Abstract: Climate change is a global challenge, with economic losses estimated at 10% of the global GDP by 2050 (Carbon Credit Capital, 2023). Douris and Kim (2021) showed that 45% of the deaths between 1970 and 2019 were accountable to natural hazards. One of the main actions taken to tackle global warming is the Paris Agreement, signed in 2015 by 195 countries. Signatories of the Treaty, representing 98% of the global emissions (World Bank, 2023), commit to reduce or compensate their emissions by 55% by 2030 and be net-zero by 2050. The carbon market is a mechanism that countries are using to achieve their goals. Research data from Fujimori et al., Hof et al., and Rose et al. show that international reduction emissions trade can reduce the aggregated mitigation costs by 44-77% (as cited in Li & Duan, 2020). For Piris-Cabezas et al. (2023), the market has the potential to double Paris’ pledges. However, there is criticism against the carbon markets, stating that they have a limited impact on reductions and that they do not promote decarbonization and cleaner production (Green, 2021, Haya et al., 2023, Tvinnereim, E., & Mehling, M., 2018). The dissertation question is to assess the role that the carbon market has played in global emissions reduction under the Paris Agreement, testing if it has impacted reductions since 2015. The impact will be differentiated between developed and developing countries, and between high and low-polluting countries. This can add inputs for policies being discussed at a global level currently.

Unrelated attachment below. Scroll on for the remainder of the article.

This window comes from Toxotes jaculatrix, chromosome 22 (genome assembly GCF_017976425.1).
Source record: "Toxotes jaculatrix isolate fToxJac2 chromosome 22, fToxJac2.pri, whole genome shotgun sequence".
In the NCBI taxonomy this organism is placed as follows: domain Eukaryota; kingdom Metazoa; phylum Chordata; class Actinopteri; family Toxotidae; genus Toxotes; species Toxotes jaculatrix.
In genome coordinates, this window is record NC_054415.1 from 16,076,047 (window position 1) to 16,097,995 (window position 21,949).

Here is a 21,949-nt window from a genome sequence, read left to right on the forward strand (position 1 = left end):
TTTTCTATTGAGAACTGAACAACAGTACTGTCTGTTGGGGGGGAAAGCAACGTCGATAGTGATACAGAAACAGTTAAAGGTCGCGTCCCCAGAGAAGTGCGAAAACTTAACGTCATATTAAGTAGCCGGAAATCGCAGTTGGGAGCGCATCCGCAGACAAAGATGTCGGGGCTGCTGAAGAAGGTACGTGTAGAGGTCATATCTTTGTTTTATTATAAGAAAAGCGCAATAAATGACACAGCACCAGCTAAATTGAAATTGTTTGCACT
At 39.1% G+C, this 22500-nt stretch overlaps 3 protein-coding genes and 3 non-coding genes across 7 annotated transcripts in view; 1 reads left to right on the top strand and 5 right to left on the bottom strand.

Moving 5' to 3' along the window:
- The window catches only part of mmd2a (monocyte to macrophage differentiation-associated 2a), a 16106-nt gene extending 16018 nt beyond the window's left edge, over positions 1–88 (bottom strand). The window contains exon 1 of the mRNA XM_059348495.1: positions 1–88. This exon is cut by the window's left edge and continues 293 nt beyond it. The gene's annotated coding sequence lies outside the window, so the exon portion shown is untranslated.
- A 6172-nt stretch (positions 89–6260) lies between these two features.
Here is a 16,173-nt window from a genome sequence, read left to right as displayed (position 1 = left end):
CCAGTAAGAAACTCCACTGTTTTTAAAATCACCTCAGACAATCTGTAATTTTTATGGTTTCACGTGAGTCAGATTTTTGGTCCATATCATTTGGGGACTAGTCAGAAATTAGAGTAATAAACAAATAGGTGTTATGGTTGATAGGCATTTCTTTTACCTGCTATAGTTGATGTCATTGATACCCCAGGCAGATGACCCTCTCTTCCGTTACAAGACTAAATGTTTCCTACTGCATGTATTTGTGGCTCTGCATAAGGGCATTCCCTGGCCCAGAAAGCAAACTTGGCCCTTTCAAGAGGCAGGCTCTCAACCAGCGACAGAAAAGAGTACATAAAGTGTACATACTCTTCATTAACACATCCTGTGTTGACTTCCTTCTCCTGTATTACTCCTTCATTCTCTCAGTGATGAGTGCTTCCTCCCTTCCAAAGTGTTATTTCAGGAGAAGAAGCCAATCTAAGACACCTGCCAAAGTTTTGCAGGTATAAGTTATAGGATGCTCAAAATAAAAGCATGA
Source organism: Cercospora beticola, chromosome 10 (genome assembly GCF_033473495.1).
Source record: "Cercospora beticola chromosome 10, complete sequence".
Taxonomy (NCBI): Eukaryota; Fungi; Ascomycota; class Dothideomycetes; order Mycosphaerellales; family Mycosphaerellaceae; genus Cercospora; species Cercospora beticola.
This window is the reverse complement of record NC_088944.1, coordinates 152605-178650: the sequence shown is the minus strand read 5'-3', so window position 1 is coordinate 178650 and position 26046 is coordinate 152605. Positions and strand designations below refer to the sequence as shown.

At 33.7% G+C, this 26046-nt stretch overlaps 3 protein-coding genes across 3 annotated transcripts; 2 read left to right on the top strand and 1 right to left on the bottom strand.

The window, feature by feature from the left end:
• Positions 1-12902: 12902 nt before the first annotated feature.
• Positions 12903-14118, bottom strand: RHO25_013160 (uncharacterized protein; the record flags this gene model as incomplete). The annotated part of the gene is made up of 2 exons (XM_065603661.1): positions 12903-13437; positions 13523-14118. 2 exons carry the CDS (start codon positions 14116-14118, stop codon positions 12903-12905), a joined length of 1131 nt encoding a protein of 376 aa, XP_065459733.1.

Sekai Midzi, DBA Program

    Title: Breaking Gender Barriers: Examining the Impact of the Lily Ledbetter Act on Addressing Gender Wage Disparities and Overcoming Barriers for Women in the Construction Industry